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The Transition to a New Log4j: a Q&A with Log4j’s Project Management Committee

| by Abraham Marín Pérez Follow 9 Followers on Sep 08, 2015. Estimated reading time: 5 minutes |

As recently published in InfoQ, the Apache Software Foundation announced the end of life of version 1 of Log4j, encouraging users to upgrade to version 2 of the popular logging framework.

InfoQ reached out to the following members of the Apache Logging Services Team to find out more about the transition to the new version of Log4j and about its future: Ralph Goers, member of the Apache Logging PMC and initiator of the Log4j 2 initiative, Remko Popma and Gary Gregory, both also members of the Apache Logging PMC, and Christian Grobmeier, Apache Logging Chair.

InfoQ: Despite Log4j2 being available for just over a year, according to maven central statistics, version 1 is still much more popular than version 2. Do you think the EOL will motivate users to migrate to the new version?

Remko: I hope that the EOL will at least raise awareness that Log4j 2 exists. I fully understand that sometimes there is little incentive to change something that has not caused any issues, but I do hope that the EOL will stimulate people to use Log4j 2 at least for new projects.

Christian: EOL is maybe just a label, but we all know how unlikely it is that anybody else will ever invest a lot of time to make a new Log4j 1 release. The build is horribly complicated. As there will not be any releases, this may also cause security concerns for some. Actually we have a full Log4j 1 bugtracker where people are still free to report issues, we just won’t fix them unless a patch is provided. This means that people should consider upgrading if only for security reasons.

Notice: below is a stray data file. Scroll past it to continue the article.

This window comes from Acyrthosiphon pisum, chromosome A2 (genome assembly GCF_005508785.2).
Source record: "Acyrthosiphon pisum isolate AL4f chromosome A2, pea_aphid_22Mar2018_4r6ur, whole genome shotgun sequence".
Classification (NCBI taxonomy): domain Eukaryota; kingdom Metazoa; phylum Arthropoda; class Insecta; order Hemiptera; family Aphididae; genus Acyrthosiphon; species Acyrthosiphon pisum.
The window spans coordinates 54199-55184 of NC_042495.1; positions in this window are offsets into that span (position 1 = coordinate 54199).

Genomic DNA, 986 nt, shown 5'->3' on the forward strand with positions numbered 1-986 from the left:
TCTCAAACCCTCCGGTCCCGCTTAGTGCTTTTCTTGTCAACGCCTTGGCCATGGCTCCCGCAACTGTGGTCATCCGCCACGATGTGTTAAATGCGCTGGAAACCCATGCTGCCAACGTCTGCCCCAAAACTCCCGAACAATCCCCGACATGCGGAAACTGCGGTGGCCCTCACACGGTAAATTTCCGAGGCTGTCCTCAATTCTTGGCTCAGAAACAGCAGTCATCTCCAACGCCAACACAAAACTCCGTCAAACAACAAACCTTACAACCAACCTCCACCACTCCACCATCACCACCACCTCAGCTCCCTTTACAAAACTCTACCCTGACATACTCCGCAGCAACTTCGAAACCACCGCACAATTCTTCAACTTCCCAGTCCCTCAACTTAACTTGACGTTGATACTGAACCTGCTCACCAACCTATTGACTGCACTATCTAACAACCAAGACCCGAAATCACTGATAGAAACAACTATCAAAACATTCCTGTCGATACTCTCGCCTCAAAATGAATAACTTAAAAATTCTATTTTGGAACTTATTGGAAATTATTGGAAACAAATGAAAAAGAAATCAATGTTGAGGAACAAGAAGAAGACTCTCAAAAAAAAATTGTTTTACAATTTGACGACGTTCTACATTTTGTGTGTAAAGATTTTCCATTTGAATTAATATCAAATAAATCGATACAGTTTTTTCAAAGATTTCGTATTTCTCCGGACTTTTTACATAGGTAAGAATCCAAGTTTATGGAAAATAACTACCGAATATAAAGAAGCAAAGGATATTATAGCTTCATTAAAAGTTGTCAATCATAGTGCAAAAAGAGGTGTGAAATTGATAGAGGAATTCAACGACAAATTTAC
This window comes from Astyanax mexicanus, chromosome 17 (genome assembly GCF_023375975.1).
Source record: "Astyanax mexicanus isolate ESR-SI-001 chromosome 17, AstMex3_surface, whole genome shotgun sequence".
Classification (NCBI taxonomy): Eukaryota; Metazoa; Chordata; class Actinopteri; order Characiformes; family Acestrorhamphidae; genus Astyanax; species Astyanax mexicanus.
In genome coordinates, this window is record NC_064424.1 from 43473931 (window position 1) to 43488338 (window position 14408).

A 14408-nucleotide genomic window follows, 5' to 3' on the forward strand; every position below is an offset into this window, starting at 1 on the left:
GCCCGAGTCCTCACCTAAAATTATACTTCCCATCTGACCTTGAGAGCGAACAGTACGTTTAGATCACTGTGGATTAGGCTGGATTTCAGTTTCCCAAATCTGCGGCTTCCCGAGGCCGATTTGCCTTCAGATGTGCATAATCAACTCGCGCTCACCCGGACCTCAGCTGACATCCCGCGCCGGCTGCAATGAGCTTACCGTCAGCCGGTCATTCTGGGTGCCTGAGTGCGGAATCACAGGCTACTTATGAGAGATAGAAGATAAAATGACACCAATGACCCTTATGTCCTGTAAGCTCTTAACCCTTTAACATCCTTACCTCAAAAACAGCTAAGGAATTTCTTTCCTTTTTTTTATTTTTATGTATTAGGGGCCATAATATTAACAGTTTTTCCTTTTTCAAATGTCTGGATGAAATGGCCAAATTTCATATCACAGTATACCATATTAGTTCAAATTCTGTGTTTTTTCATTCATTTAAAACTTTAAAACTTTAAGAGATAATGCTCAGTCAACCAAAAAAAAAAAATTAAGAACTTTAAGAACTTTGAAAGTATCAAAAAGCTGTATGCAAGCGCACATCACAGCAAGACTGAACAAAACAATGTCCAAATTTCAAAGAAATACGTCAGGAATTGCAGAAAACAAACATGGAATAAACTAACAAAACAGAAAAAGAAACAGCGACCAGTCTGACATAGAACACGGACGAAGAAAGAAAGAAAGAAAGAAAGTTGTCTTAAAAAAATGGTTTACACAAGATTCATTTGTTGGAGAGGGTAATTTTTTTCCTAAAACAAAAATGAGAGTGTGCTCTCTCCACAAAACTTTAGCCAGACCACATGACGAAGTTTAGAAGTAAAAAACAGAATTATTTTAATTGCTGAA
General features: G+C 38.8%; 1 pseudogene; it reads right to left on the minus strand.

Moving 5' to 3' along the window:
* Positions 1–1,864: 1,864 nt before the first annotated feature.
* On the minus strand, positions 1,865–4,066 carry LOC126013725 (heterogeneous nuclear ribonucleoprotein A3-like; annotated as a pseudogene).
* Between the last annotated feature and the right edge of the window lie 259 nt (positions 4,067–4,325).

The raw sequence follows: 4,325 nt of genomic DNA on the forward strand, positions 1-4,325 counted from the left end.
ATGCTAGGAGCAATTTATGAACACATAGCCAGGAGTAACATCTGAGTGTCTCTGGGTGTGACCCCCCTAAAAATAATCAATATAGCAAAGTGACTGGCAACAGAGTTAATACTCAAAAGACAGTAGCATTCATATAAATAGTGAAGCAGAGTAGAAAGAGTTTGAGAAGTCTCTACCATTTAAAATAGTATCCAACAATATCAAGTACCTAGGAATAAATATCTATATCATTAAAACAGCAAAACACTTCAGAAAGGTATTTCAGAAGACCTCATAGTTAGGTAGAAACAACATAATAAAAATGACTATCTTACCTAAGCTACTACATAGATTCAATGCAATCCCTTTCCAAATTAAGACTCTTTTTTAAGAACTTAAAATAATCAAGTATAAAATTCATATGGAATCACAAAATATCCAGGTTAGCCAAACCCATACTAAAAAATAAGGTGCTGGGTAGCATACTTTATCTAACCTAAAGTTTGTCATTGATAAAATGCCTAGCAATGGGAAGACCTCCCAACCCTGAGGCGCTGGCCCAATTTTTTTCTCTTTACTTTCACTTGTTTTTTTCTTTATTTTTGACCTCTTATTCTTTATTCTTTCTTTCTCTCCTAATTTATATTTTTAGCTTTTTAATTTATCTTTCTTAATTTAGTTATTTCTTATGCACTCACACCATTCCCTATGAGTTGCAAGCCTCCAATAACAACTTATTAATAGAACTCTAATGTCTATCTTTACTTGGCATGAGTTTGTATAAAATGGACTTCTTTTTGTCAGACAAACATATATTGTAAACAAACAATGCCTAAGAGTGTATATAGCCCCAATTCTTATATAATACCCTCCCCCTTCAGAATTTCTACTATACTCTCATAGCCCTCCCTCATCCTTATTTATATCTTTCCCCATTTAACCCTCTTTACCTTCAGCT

InfoQ: It seems the main reason to rewrite Log4j in a new version was to overcome a number of architectural challenges present in version 1. However, there may be a number of users with simple logging needs that may not need the new features being developed, what would you tell these users to convince them to migrate to version 2?

Remko: "Simple logging needs" often means "we're busy and don't have time to analyse our future logging needs or spend time on comparing options". Totally understandable. I'd say Log4j 2 is a perfect choice: it is easy to use, screaming fast and has an incredible depth of features and flexibility if your needs grow in the future.

Ralph: While we are recommending users upgrade to Log4j 2 they are certainly free to stick with Log4j 1 as long as they wish. However, users should know that, although they can still report any problems they encounter with Log4j 1, they will only be fixed if they provide the patches or can find others who will.

Gary: A point obvious to all of us (developers) but not to all (users) is that we are all volunteers, which means we have a limited amount of time and resources and therefore need to decide what’s the most efficient way to dedicate those resources. Making changes in Log4j 1 is too hard, we can get more value by focusing the same amount of effort in version 2.